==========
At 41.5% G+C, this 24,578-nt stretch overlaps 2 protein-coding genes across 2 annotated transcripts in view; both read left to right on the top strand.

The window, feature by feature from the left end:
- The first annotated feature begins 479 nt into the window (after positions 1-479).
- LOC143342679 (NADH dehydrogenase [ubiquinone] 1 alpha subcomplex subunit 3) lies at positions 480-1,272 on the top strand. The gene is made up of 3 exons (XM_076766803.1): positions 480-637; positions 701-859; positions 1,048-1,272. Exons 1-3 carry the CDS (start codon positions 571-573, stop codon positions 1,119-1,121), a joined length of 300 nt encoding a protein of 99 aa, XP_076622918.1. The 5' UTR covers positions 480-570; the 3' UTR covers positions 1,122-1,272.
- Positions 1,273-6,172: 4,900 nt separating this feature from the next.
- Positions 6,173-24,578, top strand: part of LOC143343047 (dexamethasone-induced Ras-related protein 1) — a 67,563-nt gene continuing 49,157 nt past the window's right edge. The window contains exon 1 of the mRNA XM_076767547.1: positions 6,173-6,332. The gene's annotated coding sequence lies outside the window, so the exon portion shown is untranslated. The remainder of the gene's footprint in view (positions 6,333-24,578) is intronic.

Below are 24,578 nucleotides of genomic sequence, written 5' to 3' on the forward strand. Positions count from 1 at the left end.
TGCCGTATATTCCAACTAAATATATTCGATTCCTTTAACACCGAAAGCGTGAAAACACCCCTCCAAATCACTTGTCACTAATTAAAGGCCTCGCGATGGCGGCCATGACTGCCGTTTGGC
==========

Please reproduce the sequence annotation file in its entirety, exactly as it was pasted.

At 41.5% G+C, this 24,578-nt stretch overlaps 2 protein-coding genes across 2 annotated transcripts in view; both read left to right on the top strand.

The window, feature by feature from the left end:
- The first annotated feature begins 479 nt into the window (after positions 1-479).
- LOC143342679 (NADH dehydrogenase [ubiquinone] 1 alpha subcomplex subunit 3) lies at positions 480-1,272 on the top strand. The gene is made up of 3 exons (XM_076766803.1): positions 480-637; positions 701-859; positions 1,048-1,272. Exons 1-3 carry the CDS (start codon positions 571-573, stop codon positions 1,119-1,121), a joined length of 300 nt encoding a protein of 99 aa, XP_076622918.1. The 5' UTR covers positions 480-570; the 3' UTR covers positions 1,122-1,272.
- Positions 1,273-6,172: 4,900 nt separating this feature from the next.
- Positions 6,173-24,578, top strand: part of LOC143343047 (dexamethasone-induced Ras-related protein 1) — a 67,563-nt gene continuing 49,157 nt past the window's right edge. The window contains exon 1 of the mRNA XM_076767547.1: positions 6,173-6,332. The gene's annotated coding sequence lies outside the window, so the exon portion shown is untranslated. The remainder of the gene's footprint in view (positions 6,333-24,578) is intronic.

Below are 24,578 nucleotides of genomic sequence, written 5' to 3' on the forward strand. Positions count from 1 at the left end.
TGCCGTATATTCCAACTAAATATATTCGATTCCTTTAACACCGAAAGCGTGAAAACACCCCTCCAAATCACTTGTCACTAATTAAAGGCCTCGCGATGGCGGCCATGACTGCCGTTTGGC